Reading should be a primary school's biggest priority, says Steve Mynard, editor of Primary Headship
‘The most important skill any child can leave primary school with is the ability to read independently and effectively for meaning.’
This is not a quote from one of the many reviews of the different strategies for teaching reading that have appeared over the years. It is not an assertion from a government think tank or an organisation promoting their particular approach to teaching reading. It is simply a statement for myself on the occasion of my return to full-time class teaching and taking responsibility for the learning of a class of Reception children.
Twenty-five years ago, during my initial teacher training, I received one lecture on the subject of teaching children to read. One lecture! There seemed to be an expectation that we would somehow pick it up as we went along. When I went into the classroom as an employed teacher it was rather fortunate that my first few classes were in upper Key Stage 2 and so most of the children were able to read – more or less. Those who couldn’t read were given various forms of one-to-one and small group support.
Just occasionally I would experience a breakthrough with a child and the head would come into my classroom to tell me that a certain child had leapt up two years in her reading age in the last term and how proud I should be. Of course, I was proud, but I didn’t really feel confident that I could claim any responsibility for this occurrence. After all, I didn’t actually know how children learned to read!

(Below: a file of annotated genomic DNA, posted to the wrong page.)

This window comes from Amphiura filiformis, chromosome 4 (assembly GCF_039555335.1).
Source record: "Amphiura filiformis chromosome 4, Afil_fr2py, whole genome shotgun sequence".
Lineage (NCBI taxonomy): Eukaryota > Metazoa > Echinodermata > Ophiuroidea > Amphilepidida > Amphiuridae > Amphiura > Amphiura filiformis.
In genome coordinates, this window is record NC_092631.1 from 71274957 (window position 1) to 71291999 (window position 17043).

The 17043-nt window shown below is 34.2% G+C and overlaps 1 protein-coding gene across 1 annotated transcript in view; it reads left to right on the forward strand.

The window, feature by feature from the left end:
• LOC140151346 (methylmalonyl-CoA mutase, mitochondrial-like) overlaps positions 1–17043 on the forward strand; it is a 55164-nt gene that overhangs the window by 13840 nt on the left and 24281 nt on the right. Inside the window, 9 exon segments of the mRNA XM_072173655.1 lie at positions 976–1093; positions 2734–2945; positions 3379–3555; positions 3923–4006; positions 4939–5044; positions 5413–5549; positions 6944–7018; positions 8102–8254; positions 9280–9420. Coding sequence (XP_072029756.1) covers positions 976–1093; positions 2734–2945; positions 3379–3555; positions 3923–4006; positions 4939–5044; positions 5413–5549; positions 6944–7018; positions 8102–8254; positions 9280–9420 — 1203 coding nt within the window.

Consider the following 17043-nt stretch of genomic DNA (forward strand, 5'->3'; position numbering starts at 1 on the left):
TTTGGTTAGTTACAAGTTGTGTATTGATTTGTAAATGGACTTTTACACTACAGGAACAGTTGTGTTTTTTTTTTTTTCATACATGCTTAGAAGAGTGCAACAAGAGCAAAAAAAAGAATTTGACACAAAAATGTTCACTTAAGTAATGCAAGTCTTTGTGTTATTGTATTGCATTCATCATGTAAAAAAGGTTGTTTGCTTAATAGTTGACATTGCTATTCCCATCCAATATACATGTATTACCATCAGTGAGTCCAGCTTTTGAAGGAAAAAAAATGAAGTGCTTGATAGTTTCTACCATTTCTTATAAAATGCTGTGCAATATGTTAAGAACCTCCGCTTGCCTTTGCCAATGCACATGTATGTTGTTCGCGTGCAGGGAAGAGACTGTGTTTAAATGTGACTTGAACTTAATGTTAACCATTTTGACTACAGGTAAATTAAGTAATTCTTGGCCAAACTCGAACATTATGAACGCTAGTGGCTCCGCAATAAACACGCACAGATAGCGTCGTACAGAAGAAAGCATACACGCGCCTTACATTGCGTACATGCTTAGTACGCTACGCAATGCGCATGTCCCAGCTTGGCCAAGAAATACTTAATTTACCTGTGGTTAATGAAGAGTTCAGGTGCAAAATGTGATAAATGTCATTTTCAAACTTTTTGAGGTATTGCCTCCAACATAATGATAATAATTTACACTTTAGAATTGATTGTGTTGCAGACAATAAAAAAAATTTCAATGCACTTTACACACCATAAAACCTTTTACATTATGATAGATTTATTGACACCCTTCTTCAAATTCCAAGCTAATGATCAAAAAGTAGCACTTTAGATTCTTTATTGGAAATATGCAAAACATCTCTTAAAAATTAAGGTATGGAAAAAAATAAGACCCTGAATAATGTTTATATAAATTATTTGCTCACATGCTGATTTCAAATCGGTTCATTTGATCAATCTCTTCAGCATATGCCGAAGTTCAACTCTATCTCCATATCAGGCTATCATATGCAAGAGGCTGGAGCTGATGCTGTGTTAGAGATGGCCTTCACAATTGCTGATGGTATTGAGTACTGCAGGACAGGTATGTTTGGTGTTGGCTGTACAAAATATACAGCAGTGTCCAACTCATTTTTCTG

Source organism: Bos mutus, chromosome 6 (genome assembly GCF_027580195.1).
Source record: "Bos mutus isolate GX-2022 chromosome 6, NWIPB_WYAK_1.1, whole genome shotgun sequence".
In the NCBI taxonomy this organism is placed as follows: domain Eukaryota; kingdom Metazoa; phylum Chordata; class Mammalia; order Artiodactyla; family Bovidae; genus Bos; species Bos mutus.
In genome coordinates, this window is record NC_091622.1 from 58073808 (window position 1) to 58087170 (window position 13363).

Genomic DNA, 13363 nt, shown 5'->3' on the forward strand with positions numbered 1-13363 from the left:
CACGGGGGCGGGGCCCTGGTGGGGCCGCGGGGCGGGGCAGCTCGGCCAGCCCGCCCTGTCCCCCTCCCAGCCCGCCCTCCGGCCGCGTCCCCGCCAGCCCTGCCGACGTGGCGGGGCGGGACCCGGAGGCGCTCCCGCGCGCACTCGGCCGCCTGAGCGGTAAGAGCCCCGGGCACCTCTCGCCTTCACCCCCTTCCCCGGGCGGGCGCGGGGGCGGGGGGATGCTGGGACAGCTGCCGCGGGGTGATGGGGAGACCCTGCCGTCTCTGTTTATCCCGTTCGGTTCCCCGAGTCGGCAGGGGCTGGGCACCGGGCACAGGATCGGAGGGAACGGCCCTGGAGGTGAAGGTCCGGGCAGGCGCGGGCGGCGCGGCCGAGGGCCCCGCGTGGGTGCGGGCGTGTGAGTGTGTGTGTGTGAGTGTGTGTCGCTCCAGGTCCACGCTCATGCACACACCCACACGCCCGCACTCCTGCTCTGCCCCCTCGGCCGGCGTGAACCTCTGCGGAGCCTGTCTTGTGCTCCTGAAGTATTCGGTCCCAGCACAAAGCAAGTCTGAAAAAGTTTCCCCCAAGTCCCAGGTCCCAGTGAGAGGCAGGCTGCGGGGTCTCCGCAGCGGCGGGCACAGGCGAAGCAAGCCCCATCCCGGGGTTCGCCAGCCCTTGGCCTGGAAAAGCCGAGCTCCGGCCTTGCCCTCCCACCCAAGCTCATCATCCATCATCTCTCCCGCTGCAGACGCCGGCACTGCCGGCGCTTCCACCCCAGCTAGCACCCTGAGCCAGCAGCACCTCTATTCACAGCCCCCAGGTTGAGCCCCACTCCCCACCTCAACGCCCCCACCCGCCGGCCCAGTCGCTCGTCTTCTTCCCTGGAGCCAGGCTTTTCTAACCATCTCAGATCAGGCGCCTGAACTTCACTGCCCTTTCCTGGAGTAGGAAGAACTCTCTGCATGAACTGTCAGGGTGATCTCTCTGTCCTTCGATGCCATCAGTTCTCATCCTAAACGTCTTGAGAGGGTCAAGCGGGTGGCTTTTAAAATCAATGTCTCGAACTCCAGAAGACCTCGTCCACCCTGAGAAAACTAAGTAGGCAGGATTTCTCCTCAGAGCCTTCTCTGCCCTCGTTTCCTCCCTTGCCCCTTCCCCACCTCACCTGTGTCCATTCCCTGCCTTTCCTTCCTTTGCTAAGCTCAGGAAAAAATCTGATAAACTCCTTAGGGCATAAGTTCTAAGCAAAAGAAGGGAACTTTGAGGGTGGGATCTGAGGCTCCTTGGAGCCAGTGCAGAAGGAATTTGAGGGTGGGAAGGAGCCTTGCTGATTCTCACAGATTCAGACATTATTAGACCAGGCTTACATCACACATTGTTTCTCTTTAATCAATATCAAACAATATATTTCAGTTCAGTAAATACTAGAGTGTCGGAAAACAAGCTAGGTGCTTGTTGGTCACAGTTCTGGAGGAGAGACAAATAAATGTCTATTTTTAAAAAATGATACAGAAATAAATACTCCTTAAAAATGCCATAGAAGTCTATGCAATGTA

As I moved into deputy headship and the National Literacy Strategy came into being I began to get a better understanding of a structured approach to the teaching of reading. As my management responsibilities began to grow and I took on the role of literacy coordinator I found it necessary to understand what was happening in the Reception and KS1 classes.
I found opportunities to go on training courses with our teaching assistants to help prepare them to support children who hadn’t mastered reading as they moved into Years 3 and 4. Bit by bit I put together a reasonable level of understanding of how to get a child from non-reader to reader. SAT scores at the end of KS1 and KS2 for reading improved and all was well with the world!
Supporting my own children with their development as readers helped tremendously; but also added to the confusion, in a way. Children whose parents immerse them in books and visits to the library in the pre-school years and who read with them every day at home during their first years at school will inevitably have a better chance of being strong readers as they enter Year 3 – so it was with my own daughters. They just seemed to learn to read – quite how they learned was still a bit of a mystery!
As a primary head for three years I became convinced that the biggest single factor in helping children to develop as readers was sheer willpower! Sure, everyone was following the NLS and delivering the material, but children seemed to make the best progress when we simply urged them enthusiastically and wholeheartedly! Not very scientific, I know, but I am sure there is an element of truth in this.